Marginal return on milk solids argument flawed
A senior Fonterra official has defended claims that the dairy industry should stop producing products sold at a marginal commodity price.
A recent newspaper column argued that the industry was putting the environment at risk by increasing commodities production when the return was marginal.
This argument was flawed in the wake of enormous world demand for food and dairy, Fonterra general manager of shareholder relations Matt Bolger said.
The factors which caused dairy prices to tumble were not a sign that dairy demand was not still strong, he told rural professionals at the NZ Institute of Primary Industry Management's annual conference in Hamilton.
While milk-price volatility would continue, the long-term outlook was good, thanks to the rise of the middle class in emerging markets.
"It's an absolute phenomenon that's changing the world we live in."
People started to consume dairy products when they reached an income of $10 per day per person.
"As more and more people come out of poverty and start entering those formal markets, we expect the demand for dairy to continue to rise," he said.
Bolger expected the globally traded dairy market to increase from 50 billion litres to 85 billion litres by 2020 and the global dairy market to increase from 375 to 500 billion litres over the same period.
He said arguments that New Zealand exporters were oversupplying markets were incorrect.
"We have got an enormous challenge to feed the world. That is an enormous demand pool as people come out of poverty and start consuming more as the population increases."
It all pointed to an extremely positive outlook in the dairy industry, he said.
The co-operative had also been investing heavily in its capacity so it could better handle bumper production seasons and changes in the value of its revenue streams between making a tonne of milk powder and a tonne of value-added products, such as cheese.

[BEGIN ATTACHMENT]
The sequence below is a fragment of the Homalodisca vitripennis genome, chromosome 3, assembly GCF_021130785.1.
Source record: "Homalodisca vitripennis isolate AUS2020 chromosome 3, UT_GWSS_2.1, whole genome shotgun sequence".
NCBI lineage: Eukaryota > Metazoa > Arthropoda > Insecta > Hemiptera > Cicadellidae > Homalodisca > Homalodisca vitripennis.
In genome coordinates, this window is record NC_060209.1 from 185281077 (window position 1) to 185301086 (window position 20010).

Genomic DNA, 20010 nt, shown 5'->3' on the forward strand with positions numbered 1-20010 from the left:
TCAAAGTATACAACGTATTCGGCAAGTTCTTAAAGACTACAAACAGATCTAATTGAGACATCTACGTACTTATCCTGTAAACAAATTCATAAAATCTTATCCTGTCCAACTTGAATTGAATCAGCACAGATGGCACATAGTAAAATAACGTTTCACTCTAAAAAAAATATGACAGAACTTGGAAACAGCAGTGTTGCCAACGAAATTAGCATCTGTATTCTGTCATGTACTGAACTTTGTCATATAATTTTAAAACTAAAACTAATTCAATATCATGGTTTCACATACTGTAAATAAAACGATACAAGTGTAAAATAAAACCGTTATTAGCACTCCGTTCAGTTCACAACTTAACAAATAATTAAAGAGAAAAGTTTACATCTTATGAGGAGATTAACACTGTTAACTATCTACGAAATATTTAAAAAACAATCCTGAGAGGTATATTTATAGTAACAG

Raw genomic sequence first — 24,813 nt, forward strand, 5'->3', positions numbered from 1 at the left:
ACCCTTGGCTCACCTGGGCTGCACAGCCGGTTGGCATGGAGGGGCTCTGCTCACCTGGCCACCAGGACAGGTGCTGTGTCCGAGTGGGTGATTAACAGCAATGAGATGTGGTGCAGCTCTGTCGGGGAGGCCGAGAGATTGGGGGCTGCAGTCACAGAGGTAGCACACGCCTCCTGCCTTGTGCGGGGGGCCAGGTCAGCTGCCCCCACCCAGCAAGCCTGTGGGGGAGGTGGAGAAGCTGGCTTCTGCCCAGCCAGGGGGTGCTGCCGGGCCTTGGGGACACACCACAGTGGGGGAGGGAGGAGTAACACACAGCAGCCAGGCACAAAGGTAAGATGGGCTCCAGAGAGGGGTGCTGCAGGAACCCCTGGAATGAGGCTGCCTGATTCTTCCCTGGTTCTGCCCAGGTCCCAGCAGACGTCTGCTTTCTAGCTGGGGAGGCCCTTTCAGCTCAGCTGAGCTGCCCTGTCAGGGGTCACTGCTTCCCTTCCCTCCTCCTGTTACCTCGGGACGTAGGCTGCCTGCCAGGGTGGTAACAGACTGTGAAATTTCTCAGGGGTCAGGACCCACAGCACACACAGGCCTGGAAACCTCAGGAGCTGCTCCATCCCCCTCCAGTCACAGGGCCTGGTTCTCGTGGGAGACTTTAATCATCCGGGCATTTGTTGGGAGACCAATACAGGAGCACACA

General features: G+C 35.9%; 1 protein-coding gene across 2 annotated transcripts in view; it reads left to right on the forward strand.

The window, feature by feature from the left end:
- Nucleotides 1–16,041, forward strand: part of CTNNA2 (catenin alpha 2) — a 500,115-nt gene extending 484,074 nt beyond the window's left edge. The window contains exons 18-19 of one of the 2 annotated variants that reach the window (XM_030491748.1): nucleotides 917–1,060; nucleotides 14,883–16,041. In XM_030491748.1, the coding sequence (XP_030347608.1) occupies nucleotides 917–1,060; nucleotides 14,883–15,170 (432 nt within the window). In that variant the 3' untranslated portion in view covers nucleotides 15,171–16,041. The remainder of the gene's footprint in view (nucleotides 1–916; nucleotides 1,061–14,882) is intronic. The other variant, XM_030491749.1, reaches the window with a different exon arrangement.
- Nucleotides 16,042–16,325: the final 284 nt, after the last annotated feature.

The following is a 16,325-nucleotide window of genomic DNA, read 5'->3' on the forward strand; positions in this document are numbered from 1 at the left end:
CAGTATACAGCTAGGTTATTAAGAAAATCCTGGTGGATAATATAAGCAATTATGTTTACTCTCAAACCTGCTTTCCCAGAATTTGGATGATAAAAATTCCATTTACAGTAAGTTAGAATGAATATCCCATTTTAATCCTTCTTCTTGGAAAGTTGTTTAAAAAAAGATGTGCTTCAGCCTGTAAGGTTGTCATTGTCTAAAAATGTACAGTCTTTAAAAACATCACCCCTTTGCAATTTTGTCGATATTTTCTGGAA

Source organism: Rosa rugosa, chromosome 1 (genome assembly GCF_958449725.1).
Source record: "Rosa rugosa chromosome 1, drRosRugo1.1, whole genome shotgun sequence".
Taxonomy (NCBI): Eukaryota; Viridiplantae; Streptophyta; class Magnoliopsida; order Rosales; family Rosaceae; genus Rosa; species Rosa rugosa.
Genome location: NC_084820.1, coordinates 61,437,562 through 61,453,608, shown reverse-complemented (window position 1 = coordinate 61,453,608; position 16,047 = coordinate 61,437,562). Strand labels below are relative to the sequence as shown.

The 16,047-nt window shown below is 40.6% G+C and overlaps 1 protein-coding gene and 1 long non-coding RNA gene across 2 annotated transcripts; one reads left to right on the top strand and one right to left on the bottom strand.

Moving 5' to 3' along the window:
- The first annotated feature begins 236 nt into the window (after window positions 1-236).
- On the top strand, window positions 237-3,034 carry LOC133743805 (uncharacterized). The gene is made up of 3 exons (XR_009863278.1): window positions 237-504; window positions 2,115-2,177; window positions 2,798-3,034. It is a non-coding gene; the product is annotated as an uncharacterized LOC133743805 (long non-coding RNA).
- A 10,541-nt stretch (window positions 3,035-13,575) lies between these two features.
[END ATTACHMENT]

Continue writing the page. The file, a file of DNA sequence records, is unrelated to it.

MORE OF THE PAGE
"The idea is to have some buffer, so we can flex around our product mix."
He defended the environmental performance of its farmers, whose attitudes he believed had changed.
Bolger thought expectations of sustainability would only increase as time went on.
Recently, for the first time, officials from Nestle travelled to New Zealand to conduct on-farm assessments instead of auditing Fonterra's dairy factories.
They visited 50 randomly selected Fonterra farms and assessed them for food safety, animal welfare, environmental impact and staff and labour management.
"What we are seeing is customers and consumers being far more interested in where their food is coming from, and how it is produced."
That was also coming through in New Zealand, where consumers were interested in what was happening on the farm from an environmental and animal welfare point of view.
"That pressure on farmers to be doing the right thing is going to increase significantly."
Bolger also brushed off the threat of synthetic milk. Fonterra's view was that it would be extremely hard for a synthetic product to match all the nutritional properties of milk.
"Milk is a biological product that very closely mimics human milk, and it's a fantastic nutritional product."